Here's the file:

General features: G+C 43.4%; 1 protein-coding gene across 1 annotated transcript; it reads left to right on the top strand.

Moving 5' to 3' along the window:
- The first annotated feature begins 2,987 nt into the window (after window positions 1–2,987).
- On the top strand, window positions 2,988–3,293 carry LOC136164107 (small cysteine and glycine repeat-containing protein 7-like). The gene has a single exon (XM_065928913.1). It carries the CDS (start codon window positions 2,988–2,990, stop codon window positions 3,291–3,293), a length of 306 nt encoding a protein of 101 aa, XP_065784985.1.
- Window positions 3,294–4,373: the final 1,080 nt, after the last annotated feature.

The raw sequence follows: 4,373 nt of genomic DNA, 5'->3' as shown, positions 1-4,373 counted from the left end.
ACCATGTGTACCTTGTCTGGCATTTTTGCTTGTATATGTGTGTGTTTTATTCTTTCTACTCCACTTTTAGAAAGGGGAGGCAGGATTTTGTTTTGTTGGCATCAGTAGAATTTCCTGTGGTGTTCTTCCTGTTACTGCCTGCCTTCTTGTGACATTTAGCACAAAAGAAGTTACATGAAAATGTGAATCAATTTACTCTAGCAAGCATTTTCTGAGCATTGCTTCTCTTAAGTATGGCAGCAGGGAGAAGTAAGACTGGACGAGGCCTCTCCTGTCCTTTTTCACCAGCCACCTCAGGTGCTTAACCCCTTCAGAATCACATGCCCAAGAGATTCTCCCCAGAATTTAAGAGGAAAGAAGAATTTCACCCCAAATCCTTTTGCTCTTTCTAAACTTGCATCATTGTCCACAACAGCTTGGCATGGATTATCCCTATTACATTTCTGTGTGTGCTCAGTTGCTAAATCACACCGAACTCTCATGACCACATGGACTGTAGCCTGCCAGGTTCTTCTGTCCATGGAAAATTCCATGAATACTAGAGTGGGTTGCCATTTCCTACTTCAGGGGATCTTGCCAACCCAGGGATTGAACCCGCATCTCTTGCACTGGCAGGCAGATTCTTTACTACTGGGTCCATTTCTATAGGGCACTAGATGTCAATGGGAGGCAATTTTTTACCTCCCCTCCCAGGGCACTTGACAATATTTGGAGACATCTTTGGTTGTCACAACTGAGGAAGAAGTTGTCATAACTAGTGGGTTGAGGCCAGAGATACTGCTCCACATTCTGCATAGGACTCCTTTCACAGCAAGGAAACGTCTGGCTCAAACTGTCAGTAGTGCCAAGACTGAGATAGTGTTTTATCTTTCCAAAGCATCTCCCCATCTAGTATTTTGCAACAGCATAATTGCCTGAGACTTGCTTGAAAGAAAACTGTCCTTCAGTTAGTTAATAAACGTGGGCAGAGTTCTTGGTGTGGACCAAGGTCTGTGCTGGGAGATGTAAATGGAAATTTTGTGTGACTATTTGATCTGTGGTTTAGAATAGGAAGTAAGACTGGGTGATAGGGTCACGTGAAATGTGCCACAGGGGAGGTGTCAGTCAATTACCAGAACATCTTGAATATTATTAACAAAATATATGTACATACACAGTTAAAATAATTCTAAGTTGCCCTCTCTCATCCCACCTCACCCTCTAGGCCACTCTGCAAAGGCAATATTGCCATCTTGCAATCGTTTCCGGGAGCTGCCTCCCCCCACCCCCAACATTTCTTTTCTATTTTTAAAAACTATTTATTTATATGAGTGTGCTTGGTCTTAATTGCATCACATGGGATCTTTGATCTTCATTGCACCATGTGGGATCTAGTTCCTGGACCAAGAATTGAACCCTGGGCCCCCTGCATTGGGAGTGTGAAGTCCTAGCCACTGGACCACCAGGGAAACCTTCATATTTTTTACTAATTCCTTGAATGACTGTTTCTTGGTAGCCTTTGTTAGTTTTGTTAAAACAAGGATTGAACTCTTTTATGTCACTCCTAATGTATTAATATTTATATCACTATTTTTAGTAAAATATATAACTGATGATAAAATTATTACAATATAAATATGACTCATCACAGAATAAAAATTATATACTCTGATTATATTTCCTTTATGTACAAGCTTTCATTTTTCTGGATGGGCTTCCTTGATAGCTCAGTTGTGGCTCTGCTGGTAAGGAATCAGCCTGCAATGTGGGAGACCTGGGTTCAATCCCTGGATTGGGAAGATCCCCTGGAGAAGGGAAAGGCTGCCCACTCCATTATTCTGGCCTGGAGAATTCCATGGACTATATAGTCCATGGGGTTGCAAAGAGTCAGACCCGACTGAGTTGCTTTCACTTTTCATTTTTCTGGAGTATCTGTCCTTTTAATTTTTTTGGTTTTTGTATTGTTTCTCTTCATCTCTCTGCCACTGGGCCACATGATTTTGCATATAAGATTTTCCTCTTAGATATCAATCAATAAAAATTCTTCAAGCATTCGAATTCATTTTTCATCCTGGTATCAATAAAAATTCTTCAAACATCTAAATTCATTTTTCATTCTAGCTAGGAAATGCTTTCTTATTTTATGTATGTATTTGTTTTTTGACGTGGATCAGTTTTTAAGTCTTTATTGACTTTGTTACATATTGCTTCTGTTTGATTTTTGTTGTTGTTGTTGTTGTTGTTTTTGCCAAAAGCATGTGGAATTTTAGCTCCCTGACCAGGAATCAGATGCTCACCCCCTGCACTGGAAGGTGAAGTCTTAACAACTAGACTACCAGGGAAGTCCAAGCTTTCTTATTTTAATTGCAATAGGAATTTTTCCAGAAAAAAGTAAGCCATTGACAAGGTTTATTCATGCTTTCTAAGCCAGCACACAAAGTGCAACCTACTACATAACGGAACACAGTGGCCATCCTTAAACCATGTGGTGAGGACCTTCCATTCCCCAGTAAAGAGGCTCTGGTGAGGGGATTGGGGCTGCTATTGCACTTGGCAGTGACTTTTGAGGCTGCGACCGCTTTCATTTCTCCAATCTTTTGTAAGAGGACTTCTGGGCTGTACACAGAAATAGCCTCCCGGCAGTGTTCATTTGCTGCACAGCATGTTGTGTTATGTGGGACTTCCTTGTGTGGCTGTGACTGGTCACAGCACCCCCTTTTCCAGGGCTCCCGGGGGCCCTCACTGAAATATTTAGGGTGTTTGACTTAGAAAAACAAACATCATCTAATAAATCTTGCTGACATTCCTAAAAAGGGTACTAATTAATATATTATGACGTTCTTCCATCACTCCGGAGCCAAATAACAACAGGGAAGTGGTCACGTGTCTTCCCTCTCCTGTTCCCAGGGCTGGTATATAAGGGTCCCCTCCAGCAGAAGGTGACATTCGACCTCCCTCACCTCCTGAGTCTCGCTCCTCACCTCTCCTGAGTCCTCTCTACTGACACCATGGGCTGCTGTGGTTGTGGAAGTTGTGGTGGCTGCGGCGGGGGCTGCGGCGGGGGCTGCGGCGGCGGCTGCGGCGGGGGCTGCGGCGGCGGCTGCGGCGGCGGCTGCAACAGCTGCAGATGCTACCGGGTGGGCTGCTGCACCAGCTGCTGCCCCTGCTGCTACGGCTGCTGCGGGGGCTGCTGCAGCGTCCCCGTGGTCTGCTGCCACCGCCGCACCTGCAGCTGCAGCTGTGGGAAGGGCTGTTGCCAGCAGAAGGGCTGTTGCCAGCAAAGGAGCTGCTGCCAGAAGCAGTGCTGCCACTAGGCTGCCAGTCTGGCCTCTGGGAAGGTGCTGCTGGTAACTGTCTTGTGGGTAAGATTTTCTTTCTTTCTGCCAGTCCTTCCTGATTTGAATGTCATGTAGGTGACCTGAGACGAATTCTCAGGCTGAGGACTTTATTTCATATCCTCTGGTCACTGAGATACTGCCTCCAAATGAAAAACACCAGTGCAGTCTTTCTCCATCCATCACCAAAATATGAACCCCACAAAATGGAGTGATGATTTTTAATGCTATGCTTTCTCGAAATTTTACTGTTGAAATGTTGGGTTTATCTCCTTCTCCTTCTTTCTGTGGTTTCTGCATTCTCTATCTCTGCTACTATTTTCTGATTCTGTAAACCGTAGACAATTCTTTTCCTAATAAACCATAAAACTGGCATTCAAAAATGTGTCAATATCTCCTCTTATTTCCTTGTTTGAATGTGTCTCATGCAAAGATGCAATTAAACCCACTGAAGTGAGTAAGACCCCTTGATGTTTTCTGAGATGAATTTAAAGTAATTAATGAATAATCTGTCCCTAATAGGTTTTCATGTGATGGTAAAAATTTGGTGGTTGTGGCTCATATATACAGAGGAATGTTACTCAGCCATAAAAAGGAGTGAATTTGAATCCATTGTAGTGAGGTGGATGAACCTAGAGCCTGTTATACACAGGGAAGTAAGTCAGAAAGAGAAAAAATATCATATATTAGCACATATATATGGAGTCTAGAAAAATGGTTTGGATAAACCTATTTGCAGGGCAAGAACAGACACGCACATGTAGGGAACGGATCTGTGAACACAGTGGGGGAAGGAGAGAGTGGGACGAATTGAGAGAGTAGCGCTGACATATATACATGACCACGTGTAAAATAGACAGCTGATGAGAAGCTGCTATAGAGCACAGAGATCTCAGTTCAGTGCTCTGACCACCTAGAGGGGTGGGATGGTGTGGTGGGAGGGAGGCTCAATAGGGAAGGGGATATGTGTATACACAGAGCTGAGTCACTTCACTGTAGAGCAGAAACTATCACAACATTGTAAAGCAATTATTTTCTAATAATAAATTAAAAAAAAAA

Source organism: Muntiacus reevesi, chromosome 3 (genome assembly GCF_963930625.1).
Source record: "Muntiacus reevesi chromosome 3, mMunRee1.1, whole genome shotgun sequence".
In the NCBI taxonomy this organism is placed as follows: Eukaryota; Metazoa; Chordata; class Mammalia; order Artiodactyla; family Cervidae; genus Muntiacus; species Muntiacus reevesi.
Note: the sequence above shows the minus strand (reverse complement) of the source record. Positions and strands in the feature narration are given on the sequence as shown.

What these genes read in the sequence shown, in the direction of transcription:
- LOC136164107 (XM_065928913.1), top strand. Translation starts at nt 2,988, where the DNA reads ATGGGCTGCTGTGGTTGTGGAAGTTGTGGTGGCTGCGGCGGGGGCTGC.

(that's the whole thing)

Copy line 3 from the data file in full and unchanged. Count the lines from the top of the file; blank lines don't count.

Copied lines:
- The first annotated feature begins 2,987 nt into the window (after window positions 1–2,987).